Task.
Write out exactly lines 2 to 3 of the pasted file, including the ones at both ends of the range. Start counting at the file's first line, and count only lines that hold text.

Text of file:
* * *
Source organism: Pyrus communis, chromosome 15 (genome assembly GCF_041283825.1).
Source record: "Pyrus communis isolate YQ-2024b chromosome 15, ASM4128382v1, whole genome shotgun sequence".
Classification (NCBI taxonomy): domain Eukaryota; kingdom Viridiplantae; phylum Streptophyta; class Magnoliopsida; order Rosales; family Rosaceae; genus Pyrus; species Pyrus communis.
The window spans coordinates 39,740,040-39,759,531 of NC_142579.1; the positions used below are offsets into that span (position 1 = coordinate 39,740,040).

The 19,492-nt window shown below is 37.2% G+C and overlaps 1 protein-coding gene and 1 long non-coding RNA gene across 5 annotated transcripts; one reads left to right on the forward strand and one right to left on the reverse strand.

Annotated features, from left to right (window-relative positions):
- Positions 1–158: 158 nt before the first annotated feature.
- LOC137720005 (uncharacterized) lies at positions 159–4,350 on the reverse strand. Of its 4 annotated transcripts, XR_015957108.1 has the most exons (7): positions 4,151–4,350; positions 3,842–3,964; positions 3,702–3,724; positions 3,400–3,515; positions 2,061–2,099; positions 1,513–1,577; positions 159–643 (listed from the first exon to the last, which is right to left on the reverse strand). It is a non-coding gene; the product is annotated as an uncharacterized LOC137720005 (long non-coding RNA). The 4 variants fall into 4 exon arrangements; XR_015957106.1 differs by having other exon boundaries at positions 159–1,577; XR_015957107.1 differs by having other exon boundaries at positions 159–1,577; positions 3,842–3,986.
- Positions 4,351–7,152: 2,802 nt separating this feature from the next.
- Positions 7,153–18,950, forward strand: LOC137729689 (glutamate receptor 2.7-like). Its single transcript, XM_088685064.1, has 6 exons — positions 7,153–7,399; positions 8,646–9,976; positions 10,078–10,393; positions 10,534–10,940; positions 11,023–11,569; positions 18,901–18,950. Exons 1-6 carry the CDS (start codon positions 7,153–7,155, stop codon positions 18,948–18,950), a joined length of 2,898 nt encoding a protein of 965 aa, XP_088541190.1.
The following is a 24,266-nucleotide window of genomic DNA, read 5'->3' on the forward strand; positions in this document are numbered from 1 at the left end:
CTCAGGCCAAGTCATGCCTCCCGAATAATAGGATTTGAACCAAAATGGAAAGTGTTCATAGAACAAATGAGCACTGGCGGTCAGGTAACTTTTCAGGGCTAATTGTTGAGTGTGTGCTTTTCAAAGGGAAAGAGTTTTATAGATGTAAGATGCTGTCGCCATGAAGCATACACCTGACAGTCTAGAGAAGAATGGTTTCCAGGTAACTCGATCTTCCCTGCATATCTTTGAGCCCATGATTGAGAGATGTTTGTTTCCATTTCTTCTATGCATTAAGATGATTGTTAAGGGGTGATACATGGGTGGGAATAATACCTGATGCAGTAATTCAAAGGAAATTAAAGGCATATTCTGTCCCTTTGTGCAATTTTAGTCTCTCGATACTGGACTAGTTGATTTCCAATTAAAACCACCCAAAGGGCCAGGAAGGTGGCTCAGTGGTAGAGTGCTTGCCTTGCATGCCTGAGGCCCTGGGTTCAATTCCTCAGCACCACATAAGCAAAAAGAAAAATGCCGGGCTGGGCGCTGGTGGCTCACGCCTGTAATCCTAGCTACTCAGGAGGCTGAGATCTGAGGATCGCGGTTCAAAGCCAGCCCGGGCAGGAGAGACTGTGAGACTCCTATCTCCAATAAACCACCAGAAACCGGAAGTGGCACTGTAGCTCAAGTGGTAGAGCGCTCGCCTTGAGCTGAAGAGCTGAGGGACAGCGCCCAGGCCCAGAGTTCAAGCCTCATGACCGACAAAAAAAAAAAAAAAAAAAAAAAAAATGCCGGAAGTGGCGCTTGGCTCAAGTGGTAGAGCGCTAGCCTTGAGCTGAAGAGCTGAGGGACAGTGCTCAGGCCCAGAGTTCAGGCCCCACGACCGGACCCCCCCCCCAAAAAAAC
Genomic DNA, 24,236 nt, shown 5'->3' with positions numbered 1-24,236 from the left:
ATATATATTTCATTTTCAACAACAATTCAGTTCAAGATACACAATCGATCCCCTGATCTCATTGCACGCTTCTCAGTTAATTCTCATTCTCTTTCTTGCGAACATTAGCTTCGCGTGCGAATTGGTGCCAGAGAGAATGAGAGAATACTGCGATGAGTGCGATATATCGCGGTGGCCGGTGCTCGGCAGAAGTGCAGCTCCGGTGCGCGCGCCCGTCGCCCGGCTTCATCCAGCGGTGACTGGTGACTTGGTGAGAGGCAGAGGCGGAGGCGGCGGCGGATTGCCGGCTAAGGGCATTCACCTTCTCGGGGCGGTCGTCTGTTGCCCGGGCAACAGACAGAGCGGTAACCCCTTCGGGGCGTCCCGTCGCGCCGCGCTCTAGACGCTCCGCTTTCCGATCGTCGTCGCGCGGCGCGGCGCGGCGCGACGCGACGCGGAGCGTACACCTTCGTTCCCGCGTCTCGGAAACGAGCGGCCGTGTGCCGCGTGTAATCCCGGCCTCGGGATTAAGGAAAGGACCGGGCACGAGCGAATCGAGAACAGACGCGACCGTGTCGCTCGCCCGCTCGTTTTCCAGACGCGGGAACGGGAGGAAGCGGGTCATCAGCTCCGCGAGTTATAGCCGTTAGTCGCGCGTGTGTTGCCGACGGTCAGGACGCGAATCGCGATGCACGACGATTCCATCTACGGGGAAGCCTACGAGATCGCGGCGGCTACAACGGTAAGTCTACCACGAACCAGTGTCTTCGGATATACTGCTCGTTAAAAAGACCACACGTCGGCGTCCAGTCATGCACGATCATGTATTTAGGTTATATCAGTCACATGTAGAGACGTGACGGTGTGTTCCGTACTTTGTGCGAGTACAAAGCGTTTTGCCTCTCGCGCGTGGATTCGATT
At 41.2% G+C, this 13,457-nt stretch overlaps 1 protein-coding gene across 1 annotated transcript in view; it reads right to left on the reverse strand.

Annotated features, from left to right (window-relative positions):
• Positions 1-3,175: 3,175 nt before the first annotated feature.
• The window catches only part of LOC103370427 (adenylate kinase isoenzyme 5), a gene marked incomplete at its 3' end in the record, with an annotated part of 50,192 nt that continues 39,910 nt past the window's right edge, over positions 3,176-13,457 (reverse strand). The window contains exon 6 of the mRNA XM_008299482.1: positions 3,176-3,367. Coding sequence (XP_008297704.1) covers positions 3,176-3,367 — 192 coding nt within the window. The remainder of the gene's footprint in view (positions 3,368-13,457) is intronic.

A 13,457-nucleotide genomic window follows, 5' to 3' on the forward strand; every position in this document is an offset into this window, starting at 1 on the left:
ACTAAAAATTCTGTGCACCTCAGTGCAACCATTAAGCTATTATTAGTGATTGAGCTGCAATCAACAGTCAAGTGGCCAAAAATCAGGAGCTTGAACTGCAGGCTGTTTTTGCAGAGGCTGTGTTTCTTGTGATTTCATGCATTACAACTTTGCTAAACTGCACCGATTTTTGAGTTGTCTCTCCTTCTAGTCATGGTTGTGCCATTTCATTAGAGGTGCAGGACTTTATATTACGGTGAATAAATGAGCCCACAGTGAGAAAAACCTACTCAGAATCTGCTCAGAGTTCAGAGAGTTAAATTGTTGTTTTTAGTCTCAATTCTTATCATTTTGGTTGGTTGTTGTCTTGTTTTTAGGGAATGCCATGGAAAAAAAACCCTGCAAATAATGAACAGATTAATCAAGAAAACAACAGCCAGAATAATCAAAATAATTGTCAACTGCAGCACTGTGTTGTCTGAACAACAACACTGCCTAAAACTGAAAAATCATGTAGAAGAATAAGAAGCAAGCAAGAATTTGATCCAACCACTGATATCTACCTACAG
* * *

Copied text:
Source record: "Pyrus communis isolate YQ-2024b chromosome 15, ASM4128382v1, whole genome shotgun sequence".
Classification (NCBI taxonomy): domain Eukaryota; kingdom Viridiplantae; phylum Streptophyta; class Magnoliopsida; order Rosales; family Rosaceae; genus Pyrus; species Pyrus communis.